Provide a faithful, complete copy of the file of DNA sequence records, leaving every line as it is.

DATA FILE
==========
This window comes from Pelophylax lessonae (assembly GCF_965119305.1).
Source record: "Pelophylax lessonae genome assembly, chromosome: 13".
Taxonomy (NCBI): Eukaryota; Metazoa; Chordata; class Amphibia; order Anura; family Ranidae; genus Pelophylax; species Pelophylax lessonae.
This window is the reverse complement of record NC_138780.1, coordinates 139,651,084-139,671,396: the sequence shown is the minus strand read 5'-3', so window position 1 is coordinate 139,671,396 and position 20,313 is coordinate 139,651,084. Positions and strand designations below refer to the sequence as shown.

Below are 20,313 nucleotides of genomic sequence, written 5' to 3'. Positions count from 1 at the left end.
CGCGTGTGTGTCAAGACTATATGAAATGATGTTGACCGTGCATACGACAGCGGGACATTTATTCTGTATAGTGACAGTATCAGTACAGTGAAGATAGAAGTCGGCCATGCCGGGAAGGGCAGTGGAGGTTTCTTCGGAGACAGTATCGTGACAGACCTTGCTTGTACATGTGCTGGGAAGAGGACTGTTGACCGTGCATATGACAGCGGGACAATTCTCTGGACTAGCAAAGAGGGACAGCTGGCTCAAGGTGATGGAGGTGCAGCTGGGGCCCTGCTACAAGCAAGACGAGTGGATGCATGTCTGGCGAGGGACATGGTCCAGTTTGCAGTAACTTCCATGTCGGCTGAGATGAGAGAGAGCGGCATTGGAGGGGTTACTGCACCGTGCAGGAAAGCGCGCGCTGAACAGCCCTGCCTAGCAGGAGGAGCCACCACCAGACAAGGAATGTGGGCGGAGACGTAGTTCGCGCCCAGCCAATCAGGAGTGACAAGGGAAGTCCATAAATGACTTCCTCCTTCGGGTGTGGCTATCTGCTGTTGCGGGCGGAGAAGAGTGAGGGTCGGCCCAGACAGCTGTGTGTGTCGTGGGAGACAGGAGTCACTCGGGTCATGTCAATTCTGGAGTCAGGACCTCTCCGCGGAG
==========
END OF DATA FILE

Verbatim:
This window comes from Pelophylax lessonae (assembly GCF_965119305.1).
Source record: "Pelophylax lessonae genome assembly, chromosome: 13".
Taxonomy (NCBI): Eukaryota; Metazoa; Chordata; class Amphibia; order Anura; family Ranidae; genus Pelophylax; species Pelophylax lessonae.
This window is the reverse complement of record NC_138780.1, coordinates 139,651,084-139,671,396: the sequence shown is the minus strand read 5'-3', so window position 1 is coordinate 139,671,396 and position 20,313 is coordinate 139,651,084. Positions and strand designations below refer to the sequence as shown.

Below are 20,313 nucleotides of genomic sequence, written 5' to 3'. Positions count from 1 at the left end.
CGCGTGTGTGTCAAGACTATATGAAATGATGTTGACCGTGCATACGACAGCGGGACATTTATTCTGTATAGTGACAGTATCAGTACAGTGAAGATAGAAGTCGGCCATGCCGGGAAGGGCAGTGGAGGTTTCTTCGGAGACAGTATCGTGACAGACCTTGCTTGTACATGTGCTGGGAAGAGGACTGTTGACCGTGCATATGACAGCGGGACAATTCTCTGGACTAGCAAAGAGGGACAGCTGGCTCAAGGTGATGGAGGTGCAGCTGGGGCCCTGCTACAAGCAAGACGAGTGGATGCATGTCTGGCGAGGGACATGGTCCAGTTTGCAGTAACTTCCATGTCGGCTGAGATGAGAGAGAGCGGCATTGGAGGGGTTACTGCACCGTGCAGGAAAGCGCGCGCTGAACAGCCCTGCCTAGCAGGAGGAGCCACCACCAGACAAGGAATGTGGGCGGAGACGTAGTTCGCGCCCAGCCAATCAGGAGTGACAAGGGAAGTCCATAAATGACTTCCTCCTTCGGGTGTGGCTATCTGCTGTTGCGGGCGGAGAAGAGTGAGGGTCGGCCCAGACAGCTGTGTGTGTCGTGGGAGACAGGAGTCACTCGGGTCATGTCAATTCTGGAGTCAGGACCTCTCCGCGGAG